“I was just wondering, that’s all.”
“Why would I ever want to do that?” Baba said curtly.
“You wouldn’t, I guess. It was just a question,” I said, my voice fading to a murmur. I was already sorry I’d said it.
“Is this about you and Hassan? I know there’s something going on between you two, but whatever it is, you have to deal with it, not me. I’m staying out of it.”
“I’m sorry, Baba.”
He put on his gloves again. “I grew up with Ali,” he said through clenched teeth. “My father took him in, he loved Ali like his own son. Forty years Ali’s been with my family.
Forty goddamn years. And you think I’m just going to throw him out?” He turned to me now, his face as red as a tulip. “I’ve never laid a hand on you, Amir, but you ever say that again…” He looked away, shaking his head. “You bring me shame. And Hassan…
Hassan’s not going anywhere, do you understand?”
I looked down and picked up a fistful of cool soil. Let it pour between my fingers.
“I said, Do you understand?” Baba roared. I flinched. “Yes, Baba.”
“Hassan’s not going anywhere,” Baba snapped. He dug a new hole with the trowel, striking the dirt harder than he had to. “He’s staying right here with us, where he belongs. This is his home and we’re his family. Don’t you ever ask me that question again!”
“I won’t, Baba. I’m sorry.”
We planted the rest of the tulips in silence.
I was relieved when school started that next week. Students with new notebooks and sharpened pencils in hand ambled about the courtyard, kicking up dust, chatting in groups, waiting for the class captains’ whistles. Baba drove down the dirt lane that led to the entrance. The school was an old two-story building with broken windows and dim, cobblestone hallways, patches of its original dull yellow paint still showing between sloughing chunks of plaster. Most of the boys walked to school, and Baba’s black Mustang drew more than one envious look. I should have been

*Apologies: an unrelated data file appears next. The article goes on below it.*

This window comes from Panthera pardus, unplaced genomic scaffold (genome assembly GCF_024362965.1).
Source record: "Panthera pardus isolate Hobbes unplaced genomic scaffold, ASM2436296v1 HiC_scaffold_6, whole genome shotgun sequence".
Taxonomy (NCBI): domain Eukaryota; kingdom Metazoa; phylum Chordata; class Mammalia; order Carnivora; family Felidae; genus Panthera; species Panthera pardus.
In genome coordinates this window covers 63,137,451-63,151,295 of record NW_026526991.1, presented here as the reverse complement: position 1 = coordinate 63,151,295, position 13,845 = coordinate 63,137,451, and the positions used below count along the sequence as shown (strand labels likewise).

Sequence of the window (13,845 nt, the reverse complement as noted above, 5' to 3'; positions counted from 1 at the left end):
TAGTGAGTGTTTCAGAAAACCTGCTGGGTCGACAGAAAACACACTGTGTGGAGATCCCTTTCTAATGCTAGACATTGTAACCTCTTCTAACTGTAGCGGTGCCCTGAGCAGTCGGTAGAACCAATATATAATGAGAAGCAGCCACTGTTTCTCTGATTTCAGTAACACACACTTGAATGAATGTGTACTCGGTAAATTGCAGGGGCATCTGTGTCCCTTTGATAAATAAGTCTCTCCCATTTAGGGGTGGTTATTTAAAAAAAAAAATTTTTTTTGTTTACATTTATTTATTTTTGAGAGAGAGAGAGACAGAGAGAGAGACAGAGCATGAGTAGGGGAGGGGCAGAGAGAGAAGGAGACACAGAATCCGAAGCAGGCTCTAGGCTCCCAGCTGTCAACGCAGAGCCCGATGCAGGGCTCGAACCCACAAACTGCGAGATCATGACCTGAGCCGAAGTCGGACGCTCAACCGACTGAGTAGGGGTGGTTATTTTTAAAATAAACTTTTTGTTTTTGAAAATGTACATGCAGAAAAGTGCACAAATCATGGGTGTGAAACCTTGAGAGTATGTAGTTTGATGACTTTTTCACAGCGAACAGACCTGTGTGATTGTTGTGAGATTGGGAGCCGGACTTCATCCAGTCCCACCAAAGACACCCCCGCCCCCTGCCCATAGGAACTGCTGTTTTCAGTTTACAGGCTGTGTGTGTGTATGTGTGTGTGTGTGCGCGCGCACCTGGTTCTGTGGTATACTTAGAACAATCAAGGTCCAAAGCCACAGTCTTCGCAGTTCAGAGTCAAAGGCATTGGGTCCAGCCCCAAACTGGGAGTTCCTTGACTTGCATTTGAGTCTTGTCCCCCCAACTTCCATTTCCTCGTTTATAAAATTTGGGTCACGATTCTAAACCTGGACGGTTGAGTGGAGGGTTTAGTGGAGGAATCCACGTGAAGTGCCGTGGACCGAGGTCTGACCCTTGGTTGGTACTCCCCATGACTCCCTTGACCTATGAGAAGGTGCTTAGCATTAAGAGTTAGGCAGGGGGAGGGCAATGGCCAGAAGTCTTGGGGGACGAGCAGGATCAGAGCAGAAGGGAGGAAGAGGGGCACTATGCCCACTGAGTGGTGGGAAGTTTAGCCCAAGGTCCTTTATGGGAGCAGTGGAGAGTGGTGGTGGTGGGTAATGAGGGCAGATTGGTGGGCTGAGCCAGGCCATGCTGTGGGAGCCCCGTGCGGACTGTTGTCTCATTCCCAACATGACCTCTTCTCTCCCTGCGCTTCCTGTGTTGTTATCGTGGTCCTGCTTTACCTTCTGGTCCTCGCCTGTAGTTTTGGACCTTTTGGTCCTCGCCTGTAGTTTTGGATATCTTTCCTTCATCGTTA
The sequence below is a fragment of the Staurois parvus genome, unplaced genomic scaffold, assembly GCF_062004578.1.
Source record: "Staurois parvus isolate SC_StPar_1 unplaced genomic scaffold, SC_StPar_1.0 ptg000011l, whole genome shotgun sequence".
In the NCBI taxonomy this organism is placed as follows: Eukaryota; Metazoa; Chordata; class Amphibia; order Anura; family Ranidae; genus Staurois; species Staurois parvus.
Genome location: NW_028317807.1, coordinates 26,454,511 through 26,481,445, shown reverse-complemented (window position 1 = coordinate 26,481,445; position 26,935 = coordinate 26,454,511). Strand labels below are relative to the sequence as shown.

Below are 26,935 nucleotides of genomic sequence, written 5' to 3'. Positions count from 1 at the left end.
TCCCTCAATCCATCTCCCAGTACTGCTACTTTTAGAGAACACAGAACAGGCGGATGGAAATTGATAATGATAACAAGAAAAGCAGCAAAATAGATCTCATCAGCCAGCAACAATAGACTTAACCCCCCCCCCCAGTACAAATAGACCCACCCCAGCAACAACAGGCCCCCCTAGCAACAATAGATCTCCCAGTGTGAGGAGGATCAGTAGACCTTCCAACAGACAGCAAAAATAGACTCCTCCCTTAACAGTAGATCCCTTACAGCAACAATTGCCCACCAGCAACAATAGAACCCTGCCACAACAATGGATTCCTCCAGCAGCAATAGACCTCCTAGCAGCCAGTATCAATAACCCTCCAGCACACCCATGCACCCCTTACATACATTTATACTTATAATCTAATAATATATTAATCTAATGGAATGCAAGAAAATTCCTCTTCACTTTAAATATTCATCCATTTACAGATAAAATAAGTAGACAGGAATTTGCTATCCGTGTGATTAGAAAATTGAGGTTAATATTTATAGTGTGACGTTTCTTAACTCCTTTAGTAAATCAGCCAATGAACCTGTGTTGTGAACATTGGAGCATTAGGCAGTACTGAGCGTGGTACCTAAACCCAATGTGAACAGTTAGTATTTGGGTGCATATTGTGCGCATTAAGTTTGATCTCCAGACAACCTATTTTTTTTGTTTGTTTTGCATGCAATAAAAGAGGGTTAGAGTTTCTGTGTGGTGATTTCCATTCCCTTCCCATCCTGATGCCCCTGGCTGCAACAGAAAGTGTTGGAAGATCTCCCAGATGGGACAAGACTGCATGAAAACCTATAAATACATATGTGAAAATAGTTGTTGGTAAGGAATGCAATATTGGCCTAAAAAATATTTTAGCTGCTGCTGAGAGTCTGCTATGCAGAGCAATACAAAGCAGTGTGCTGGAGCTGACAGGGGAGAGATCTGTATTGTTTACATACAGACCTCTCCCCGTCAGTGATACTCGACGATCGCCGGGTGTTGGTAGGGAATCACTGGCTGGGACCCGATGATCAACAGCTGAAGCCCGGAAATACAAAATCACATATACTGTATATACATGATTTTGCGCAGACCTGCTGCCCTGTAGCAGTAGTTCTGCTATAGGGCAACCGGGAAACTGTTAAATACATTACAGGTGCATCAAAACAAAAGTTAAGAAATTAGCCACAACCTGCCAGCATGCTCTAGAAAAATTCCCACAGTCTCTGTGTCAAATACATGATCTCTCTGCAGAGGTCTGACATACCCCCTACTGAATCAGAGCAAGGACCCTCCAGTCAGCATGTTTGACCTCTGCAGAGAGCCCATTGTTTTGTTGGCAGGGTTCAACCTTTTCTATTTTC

beaming with pride when he dropped me off–the old me would have–but all I could muster was a mild form of embarrassment. That and emptiness. Baba drove away without saying good-bye.
I bypassed the customary comparing of kite-fighting scars and stood in line. The bell rang and we marched to our assigned class, filed in in pairs. I sat in the back row. As the Farsi teacher handed out our textbooks, I prayed for a heavy load of homework.
School gave me an excuse to stay in my room for long hours. And, for a while, it took my mind off what had happened that winter, what I had let happen. For a few weeks, I preoccupied myself with gravity and momentum, atoms and cells, the Anglo-Afghan wars, instead of thinking about Hassan and what had happened to him. But, always, my
mind returned to the alley. To Hassan’s brown corduroy pants lying on the bricks. To the droplets of blood staining the snow dark red, almost black.
One sluggish, hazy afternoon early that summer, I asked Hassan to go up the hill with me. Told him I wanted to read him a new story I’d written. He was hanging clothes to dry in the yard and I saw his eagerness in the harried way he finished the job.
We climbed the hill, making small talk. He asked about school, what I was learning, and I talked about my teachers, especially the mean math teacher who punished talkative students by sticking a metal rod between their fingers and then squeezing them together. Hassan winced at that, said he hoped I’d never have to experience it. I said I’d been lucky so far, knowing that luck had nothing to do with it. I had done my share of talking in class too. But my father was rich and everyone knew him, so I was spared the metal rod treatment.
We sat against the low cemetery wall under the shade thrown by the pomegranate tree.